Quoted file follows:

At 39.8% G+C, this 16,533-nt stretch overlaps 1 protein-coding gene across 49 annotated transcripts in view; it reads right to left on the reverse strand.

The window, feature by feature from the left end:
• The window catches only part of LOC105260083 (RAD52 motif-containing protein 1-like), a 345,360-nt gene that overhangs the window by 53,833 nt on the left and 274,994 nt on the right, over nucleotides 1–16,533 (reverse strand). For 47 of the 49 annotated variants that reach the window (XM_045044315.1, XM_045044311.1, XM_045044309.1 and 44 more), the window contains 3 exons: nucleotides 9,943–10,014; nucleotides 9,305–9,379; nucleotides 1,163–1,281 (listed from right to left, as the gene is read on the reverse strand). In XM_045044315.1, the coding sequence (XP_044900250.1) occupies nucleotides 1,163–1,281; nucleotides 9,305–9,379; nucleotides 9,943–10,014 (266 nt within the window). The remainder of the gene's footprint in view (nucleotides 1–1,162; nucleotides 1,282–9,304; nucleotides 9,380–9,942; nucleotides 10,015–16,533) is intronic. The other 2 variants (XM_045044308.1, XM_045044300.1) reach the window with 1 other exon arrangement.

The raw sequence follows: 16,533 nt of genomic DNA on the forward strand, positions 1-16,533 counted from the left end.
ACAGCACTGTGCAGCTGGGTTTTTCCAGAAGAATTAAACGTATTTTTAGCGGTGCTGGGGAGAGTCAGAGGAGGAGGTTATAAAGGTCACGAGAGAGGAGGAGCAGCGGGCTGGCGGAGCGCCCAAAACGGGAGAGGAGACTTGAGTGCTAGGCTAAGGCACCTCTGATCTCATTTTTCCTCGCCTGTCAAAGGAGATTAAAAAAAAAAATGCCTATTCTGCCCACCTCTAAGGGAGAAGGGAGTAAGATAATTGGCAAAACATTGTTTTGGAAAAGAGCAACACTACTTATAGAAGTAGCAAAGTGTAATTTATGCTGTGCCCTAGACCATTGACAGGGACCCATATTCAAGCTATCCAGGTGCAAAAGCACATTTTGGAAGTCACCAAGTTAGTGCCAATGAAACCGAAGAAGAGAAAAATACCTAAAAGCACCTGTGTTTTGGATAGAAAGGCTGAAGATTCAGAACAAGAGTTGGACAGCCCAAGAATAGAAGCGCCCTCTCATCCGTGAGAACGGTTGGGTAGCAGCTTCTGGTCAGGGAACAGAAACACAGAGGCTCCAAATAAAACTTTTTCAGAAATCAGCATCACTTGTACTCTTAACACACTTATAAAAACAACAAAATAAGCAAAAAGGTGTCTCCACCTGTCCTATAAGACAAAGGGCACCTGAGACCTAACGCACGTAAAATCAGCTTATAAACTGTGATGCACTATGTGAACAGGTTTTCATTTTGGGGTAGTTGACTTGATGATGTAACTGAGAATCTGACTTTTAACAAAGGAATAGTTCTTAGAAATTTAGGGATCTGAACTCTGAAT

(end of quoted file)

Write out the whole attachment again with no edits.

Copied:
At 39.8% G+C, this 16,533-nt stretch overlaps 1 protein-coding gene across 49 annotated transcripts in view; it reads right to left on the reverse strand.

The window, feature by feature from the left end:
• The window catches only part of LOC105260083 (RAD52 motif-containing protein 1-like), a 345,360-nt gene that overhangs the window by 53,833 nt on the left and 274,994 nt on the right, over nucleotides 1–16,533 (reverse strand). For 47 of the 49 annotated variants that reach the window (XM_045044315.1, XM_045044311.1, XM_045044309.1 and 44 more), the window contains 3 exons: nucleotides 9,943–10,014; nucleotides 9,305–9,379; nucleotides 1,163–1,281 (listed from right to left, as the gene is read on the reverse strand). In XM_045044315.1, the coding sequence (XP_044900250.1) occupies nucleotides 1,163–1,281; nucleotides 9,305–9,379; nucleotides 9,943–10,014 (266 nt within the window). The remainder of the gene's footprint in view (nucleotides 1–1,162; nucleotides 1,282–9,304; nucleotides 9,380–9,942; nucleotides 10,015–16,533) is intronic. The other 2 variants (XM_045044308.1, XM_045044300.1) reach the window with 1 other exon arrangement.

The raw sequence follows: 16,533 nt of genomic DNA on the forward strand, positions 1-16,533 counted from the left end.
ACAGCACTGTGCAGCTGGGTTTTTCCAGAAGAATTAAACGTATTTTTAGCGGTGCTGGGGAGAGTCAGAGGAGGAGGTTATAAAGGTCACGAGAGAGGAGGAGCAGCGGGCTGGCGGAGCGCCCAAAACGGGAGAGGAGACTTGAGTGCTAGGCTAAGGCACCTCTGATCTCATTTTTCCTCGCCTGTCAAAGGAGATTAAAAAAAAAAATGCCTATTCTGCCCACCTCTAAGGGAGAAGGGAGTAAGATAATTGGCAAAACATTGTTTTGGAAAAGAGCAACACTACTTATAGAAGTAGCAAAGTGTAATTTATGCTGTGCCCTAGACCATTGACAGGGACCCATATTCAAGCTATCCAGGTGCAAAAGCACATTTTGGAAGTCACCAAGTTAGTGCCAATGAAACCGAAGAAGAGAAAAATACCTAAAAGCACCTGTGTTTTGGATAGAAAGGCTGAAGATTCAGAACAAGAGTTGGACAGCCCAAGAATAGAAGCGCCCTCTCATCCGTGAGAACGGTTGGGTAGCAGCTTCTGGTCAGGGAACAGAAACACAGAGGCTCCAAATAAAACTTTTTCAGAAATCAGCATCACTTGTACTCTTAACACACTTATAAAAACAACAAAATAAGCAAAAAGGTGTCTCCACCTGTCCTATAAGACAAAGGGCACCTGAGACCTAACGCACGTAAAATCAGCTTATAAACTGTGATGCACTATGTGAACAGGTTTTCATTTTGGGGTAGTTGACTTGATGATGTAACTGAGAATCTGACTTTTAACAAAGGAATAGTTCTTAGAAATTTAGGGATCTGAACTCTGAAT